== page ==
Some treatments and herbal supplements that can help manage your symptoms are available over the counter (OTC). However, The American Urological Association does not recommend or recognize these treatments for managing benign enlarge prostate. If you’d like to try one of the treatments listed below, you should still consult your doctor.
Nonsteroidal anti-inflammatory drugs (NSAIDs) are medications that help lower inflammation. Common types are aspirin and ibuprofen. These drugs are often taken to reduce arthritis symptoms and prevent heart disease. Some research also suggests that men who already take NSAIDs regularly may be improving their prostate health. However, there is not yet enough evidence to recommend that you start taking them regularly specifically to treat enlarged prostate.
2. Saw Palmetto
Saw palmetto is an herbal supplement that’s made from the fruit extracts of the saw palmetto plant. It’s one of the more popular herbal remedies used to treat urinary problems, including enlarged prostate. You can find it in pill form or as a liquid extract.
A range of 100 to 960 mg daily has been used to treat enlarged prostate, but according to the National Institutes of Health, a few studies have shown it to be effective. As a result, saw palmetto is one of the most commonly recommended natural remedies. However, more research is still needed in order for it to be officially accepted as a treatment in the medical community.
Pygeum is a supplement made from the bark of the African plumb tree. The extract has been used for many years to treat enlarged prostate. It works as an anti-inflammatory and may have positive effects on the bladder as well. One small study found that, when combined with other herbs, pygeum might help reduce issues of frequent urination in people with enlarged prostate. More clinical trials are needed in the United States to determine its effectiveness.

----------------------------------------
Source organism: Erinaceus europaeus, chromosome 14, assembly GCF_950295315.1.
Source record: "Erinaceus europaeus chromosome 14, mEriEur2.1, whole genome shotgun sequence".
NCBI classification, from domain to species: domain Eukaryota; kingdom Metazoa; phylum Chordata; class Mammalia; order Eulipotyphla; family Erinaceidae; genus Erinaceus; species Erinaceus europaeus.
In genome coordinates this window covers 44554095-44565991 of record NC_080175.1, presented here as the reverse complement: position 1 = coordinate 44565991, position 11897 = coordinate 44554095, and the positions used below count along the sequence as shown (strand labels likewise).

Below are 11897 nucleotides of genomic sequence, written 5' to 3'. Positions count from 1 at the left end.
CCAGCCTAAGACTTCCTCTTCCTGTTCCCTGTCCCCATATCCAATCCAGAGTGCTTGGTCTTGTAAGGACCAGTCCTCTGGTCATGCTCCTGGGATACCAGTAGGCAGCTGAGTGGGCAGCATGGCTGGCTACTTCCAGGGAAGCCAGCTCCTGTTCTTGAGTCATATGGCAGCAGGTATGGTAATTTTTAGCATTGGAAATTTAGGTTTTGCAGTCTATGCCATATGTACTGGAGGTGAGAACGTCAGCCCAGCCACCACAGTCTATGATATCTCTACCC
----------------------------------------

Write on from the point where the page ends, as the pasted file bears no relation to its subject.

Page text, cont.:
4. Rye Grass Pollen
Rye grass pollen is an extract made from the pollen of rye grass and timothy. The supplement is thought to be helpful in lowering the urge to go to the bathroom in the middle of the night. One study showed that rye grass pollen may be effective in reducing symptoms like frequent urination and nighttime urination.
5. South African Star Grass
Extracts of South African star grass are used for medical purposes because they contain beta sitosterols. Plant sterols like these are thought to reduce inflammation and improve urine flow in men with enlarged prostate. You can also find beta sitosterol in some yogurts and margarines. There is some evidence to suggest that beta sitosterol may actually be effective in treating urinary symptoms related to enlarged prostate.
6. Red Clover
Red clover is a plant that’s flower tops are used to make herbal supplements to treat a variety of conditions, including enlarged prostate. The supplement may help reduce nighttime bathroom trips for men with enlarged prostate, but there isn’t enough evidence to prove that it’s effective.
7. Stinging Nettle
Stinging nettle is a plant with a long medicinal history in Europe. Its leaves have fine hairs that cause sharp pain when they touch human skin — that’s how it got the name stinging nettle. The leaves and root are also thought to have medicinal benefits. In Europe, the root is often used to treat enlarged prostate. Some believe it can help increase the flow of urine in men with enlarged prostate. However, there isn’t solid clinical research to support its effectiveness, and one 2007 study concluded that more research is needed.
8. Pumpkin Seed Oil
Oil extracted from pumpkin seeds can be purchased in capsule form. One study found that pumpkin seed oil is a safe and may be an effective alternative treatment for enlarged prostate. Researchers used a dose of 320 mg per day over the course of 12 months. The pumpkin seed oil was more effective than the placebo in improving symptoms and quality of life.
It’s important to note that herbal supplements aren’t prescribed by doctors to treat enlarged prostate. They also aren’t approved by the Food and Drug Administration. None of the above medications should be used in place of medical treatment from a doctor.
If you aren’t getting relief from symptoms that are interfering with your daily life, it might be time to talk to your doctor about prescription medications. There are two types of drugs that have had success in treating benign enlarged prostate. Your doctor will need to do an exam and see which is the best choice for you.